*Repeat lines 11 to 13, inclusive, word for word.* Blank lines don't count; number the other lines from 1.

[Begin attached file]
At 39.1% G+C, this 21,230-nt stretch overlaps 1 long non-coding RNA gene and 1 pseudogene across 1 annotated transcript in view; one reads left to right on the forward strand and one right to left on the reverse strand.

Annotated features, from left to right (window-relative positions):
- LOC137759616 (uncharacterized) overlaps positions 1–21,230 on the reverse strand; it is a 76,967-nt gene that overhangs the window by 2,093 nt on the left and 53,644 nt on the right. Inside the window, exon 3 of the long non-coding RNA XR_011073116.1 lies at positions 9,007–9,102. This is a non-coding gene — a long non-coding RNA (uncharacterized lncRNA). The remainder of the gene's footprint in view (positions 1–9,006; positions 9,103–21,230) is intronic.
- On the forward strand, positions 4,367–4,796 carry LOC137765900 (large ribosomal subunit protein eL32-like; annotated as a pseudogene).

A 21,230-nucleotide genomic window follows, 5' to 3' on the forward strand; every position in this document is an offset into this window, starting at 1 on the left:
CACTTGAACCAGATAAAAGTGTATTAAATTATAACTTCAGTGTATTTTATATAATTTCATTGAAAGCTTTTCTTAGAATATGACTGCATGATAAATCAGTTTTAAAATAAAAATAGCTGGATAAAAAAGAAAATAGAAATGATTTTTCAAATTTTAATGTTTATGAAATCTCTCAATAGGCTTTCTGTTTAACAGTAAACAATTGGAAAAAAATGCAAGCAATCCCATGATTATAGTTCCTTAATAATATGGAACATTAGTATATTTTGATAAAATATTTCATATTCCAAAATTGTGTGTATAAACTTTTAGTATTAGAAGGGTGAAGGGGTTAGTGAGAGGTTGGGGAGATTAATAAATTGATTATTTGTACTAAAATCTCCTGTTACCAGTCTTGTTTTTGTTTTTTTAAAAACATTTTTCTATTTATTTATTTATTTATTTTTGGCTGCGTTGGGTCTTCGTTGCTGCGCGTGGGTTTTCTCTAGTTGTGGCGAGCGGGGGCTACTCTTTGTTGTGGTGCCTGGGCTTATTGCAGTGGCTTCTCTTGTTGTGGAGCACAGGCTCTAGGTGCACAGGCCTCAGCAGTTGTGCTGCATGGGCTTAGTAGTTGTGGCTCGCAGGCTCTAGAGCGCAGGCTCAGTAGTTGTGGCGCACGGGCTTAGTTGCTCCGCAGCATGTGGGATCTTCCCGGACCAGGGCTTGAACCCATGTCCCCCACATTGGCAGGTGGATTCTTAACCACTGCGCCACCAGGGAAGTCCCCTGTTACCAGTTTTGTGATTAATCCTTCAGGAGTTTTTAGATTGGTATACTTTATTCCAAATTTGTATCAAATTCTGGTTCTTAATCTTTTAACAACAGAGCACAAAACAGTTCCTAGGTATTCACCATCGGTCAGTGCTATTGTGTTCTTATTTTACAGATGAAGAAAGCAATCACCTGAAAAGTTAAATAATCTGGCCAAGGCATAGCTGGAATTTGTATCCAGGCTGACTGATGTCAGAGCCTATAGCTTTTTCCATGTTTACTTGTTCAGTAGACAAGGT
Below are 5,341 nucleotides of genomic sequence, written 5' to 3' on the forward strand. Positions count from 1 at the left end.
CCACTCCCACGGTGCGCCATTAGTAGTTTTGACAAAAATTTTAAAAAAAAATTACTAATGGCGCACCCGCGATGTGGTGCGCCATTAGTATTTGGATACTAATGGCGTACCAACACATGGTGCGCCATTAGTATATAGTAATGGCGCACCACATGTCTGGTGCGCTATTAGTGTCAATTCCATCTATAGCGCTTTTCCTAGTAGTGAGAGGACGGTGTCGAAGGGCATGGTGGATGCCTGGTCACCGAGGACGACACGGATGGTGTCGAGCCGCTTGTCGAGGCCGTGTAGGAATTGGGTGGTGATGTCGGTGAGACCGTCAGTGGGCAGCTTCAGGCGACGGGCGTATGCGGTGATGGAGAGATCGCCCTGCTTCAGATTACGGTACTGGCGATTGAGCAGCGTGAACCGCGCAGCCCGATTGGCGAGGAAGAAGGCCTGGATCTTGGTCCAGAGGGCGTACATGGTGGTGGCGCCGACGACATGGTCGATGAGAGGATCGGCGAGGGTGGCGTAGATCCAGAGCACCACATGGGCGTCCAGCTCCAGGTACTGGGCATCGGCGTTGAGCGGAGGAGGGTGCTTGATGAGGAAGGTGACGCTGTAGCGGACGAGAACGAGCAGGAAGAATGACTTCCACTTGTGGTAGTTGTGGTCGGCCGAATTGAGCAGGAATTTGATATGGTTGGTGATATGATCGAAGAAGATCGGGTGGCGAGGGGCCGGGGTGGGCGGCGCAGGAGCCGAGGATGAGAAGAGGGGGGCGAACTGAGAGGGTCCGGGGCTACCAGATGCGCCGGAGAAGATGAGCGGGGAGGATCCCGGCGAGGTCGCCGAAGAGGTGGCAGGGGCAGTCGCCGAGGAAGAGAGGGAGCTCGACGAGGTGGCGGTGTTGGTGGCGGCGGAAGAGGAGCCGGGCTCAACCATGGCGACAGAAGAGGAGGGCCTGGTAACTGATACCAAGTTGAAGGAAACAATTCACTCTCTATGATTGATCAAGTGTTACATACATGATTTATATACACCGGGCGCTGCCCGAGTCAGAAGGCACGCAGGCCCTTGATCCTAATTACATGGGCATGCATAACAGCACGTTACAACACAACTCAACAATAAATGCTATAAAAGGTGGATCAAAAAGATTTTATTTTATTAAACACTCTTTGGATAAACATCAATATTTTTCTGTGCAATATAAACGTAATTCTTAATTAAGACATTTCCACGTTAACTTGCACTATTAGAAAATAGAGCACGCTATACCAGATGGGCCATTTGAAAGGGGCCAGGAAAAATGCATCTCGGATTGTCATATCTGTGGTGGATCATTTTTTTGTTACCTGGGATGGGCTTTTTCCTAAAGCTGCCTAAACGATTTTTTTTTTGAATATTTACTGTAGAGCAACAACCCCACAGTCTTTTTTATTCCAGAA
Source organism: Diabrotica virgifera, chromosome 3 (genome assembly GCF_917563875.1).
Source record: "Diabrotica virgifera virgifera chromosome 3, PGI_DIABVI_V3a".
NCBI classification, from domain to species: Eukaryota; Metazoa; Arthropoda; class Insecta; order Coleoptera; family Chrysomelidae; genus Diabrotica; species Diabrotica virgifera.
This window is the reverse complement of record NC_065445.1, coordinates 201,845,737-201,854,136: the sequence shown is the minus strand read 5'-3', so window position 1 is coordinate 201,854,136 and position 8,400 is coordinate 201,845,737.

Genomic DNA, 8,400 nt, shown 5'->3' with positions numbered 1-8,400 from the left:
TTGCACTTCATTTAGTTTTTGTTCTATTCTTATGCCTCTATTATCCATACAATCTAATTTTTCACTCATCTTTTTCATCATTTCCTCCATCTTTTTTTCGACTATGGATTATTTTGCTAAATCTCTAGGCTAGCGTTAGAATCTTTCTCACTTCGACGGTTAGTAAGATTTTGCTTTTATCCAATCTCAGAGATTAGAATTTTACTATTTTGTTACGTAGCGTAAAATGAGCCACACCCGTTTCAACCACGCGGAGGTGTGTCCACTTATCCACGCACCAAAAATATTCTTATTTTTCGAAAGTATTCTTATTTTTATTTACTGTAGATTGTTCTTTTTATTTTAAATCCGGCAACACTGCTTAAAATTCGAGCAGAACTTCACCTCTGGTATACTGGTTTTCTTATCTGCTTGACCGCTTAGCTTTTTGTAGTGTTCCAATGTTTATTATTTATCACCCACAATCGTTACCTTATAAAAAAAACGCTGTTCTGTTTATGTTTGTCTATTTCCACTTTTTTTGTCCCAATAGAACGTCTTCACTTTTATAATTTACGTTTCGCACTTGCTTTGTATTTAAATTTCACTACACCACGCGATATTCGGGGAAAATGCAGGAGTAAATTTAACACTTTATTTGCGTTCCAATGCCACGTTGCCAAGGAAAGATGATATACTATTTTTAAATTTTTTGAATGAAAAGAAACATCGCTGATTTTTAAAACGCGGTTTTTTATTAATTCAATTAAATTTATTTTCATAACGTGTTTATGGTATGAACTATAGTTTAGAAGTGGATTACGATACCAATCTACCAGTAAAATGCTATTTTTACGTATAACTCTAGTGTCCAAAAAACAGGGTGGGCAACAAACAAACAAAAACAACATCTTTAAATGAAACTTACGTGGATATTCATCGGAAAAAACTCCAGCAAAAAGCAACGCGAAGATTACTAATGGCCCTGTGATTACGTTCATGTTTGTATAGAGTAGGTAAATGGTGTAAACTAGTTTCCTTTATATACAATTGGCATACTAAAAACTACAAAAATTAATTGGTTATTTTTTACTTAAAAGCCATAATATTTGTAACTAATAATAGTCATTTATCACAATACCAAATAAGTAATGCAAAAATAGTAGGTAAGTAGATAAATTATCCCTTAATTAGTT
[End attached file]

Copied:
NCBI classification, from domain to species: Eukaryota; Metazoa; Arthropoda; class Insecta; order Coleoptera; family Chrysomelidae; genus Diabrotica; species Diabrotica virgifera.
This window is the reverse complement of record NC_065445.1, coordinates 201,845,737-201,854,136: the sequence shown is the minus strand read 5'-3', so window position 1 is coordinate 201,854,136 and position 8,400 is coordinate 201,845,737.

Genomic DNA, 8,400 nt, shown 5'->3' with positions numbered 1-8,400 from the left: